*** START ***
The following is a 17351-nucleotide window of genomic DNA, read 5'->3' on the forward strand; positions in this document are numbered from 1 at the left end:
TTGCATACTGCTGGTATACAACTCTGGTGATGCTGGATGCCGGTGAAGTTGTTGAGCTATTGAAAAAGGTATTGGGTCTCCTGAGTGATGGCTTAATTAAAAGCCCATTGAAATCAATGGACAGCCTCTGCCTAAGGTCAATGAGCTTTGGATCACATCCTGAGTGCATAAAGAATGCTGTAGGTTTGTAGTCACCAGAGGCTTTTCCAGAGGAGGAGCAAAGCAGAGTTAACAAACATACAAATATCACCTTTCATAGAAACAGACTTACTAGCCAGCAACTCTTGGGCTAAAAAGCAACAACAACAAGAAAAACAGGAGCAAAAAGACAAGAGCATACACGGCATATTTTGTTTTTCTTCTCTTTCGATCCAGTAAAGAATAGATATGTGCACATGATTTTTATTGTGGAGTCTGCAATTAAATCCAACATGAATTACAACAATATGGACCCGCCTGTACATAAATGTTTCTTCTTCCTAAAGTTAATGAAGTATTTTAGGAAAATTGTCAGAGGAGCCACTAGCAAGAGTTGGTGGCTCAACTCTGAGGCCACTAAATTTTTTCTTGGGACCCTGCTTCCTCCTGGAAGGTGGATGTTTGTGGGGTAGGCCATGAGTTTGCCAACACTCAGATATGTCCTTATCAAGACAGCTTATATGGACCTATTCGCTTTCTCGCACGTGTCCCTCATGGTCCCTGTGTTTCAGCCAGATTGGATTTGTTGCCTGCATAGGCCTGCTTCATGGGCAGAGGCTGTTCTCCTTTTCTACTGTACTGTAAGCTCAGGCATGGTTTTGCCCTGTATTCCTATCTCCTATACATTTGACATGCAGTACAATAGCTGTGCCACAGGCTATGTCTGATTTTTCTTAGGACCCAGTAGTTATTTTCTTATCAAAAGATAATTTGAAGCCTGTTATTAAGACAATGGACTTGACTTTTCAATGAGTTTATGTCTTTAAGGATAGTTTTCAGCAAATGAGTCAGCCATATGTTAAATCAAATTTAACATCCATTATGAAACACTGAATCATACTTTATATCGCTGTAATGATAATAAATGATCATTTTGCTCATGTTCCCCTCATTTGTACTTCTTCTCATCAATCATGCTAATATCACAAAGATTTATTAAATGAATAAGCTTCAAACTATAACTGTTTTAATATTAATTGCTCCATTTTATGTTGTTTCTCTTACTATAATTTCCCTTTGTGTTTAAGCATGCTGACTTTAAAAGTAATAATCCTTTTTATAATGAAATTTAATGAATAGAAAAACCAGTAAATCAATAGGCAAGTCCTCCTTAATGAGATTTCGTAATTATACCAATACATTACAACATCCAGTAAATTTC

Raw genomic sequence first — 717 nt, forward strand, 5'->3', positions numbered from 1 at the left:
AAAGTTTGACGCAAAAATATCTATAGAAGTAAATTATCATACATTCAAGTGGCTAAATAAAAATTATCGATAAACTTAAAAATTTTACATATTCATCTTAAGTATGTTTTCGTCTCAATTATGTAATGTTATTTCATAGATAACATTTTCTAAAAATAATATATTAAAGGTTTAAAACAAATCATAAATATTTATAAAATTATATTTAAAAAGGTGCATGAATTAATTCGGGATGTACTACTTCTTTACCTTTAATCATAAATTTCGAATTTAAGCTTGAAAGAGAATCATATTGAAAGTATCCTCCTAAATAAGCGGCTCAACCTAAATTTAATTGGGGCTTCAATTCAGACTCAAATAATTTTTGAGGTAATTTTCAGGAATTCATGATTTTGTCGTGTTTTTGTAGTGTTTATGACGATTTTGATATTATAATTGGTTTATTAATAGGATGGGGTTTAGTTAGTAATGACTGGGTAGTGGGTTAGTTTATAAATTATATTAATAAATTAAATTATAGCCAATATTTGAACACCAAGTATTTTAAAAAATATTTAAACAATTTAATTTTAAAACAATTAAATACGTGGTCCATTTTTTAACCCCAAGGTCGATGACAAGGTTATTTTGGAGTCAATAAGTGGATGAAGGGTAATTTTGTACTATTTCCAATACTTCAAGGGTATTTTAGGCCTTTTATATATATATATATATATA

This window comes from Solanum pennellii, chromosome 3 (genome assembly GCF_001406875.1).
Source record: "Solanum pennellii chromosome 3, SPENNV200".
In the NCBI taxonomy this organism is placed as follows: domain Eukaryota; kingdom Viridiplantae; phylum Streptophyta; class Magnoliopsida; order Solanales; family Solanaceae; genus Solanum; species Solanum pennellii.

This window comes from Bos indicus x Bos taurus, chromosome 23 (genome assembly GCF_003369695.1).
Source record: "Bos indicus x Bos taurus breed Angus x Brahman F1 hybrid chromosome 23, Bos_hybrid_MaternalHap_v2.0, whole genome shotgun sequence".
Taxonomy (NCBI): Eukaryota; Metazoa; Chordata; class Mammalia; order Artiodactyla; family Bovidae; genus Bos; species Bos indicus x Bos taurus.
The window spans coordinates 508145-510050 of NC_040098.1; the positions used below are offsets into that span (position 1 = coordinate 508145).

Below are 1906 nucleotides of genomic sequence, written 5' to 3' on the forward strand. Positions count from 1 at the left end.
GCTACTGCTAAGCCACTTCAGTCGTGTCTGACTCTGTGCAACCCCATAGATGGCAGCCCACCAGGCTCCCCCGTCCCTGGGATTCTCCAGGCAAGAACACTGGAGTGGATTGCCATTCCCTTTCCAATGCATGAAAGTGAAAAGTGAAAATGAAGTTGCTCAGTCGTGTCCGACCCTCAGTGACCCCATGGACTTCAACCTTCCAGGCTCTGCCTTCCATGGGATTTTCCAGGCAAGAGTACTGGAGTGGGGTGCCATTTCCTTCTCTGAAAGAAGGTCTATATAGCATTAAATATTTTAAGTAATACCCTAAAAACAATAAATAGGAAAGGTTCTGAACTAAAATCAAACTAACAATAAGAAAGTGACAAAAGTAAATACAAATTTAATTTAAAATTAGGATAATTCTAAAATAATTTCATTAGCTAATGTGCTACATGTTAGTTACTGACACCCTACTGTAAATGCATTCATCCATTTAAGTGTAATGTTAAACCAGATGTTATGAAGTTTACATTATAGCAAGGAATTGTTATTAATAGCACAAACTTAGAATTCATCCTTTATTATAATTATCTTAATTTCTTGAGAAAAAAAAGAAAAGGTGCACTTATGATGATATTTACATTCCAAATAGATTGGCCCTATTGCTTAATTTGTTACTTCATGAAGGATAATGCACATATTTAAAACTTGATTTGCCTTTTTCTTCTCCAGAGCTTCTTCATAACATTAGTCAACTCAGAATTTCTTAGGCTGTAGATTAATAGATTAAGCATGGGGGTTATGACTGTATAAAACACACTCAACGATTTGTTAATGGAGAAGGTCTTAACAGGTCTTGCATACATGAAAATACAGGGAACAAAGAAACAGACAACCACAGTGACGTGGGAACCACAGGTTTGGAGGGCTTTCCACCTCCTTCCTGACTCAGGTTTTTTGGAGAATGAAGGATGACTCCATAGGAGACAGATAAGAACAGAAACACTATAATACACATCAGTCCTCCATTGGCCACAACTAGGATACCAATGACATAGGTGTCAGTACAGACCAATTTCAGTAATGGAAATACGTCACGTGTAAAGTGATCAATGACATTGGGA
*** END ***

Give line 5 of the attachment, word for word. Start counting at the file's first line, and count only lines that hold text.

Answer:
This window comes from Solanum pennellii, chromosome 3 (genome assembly GCF_001406875.1).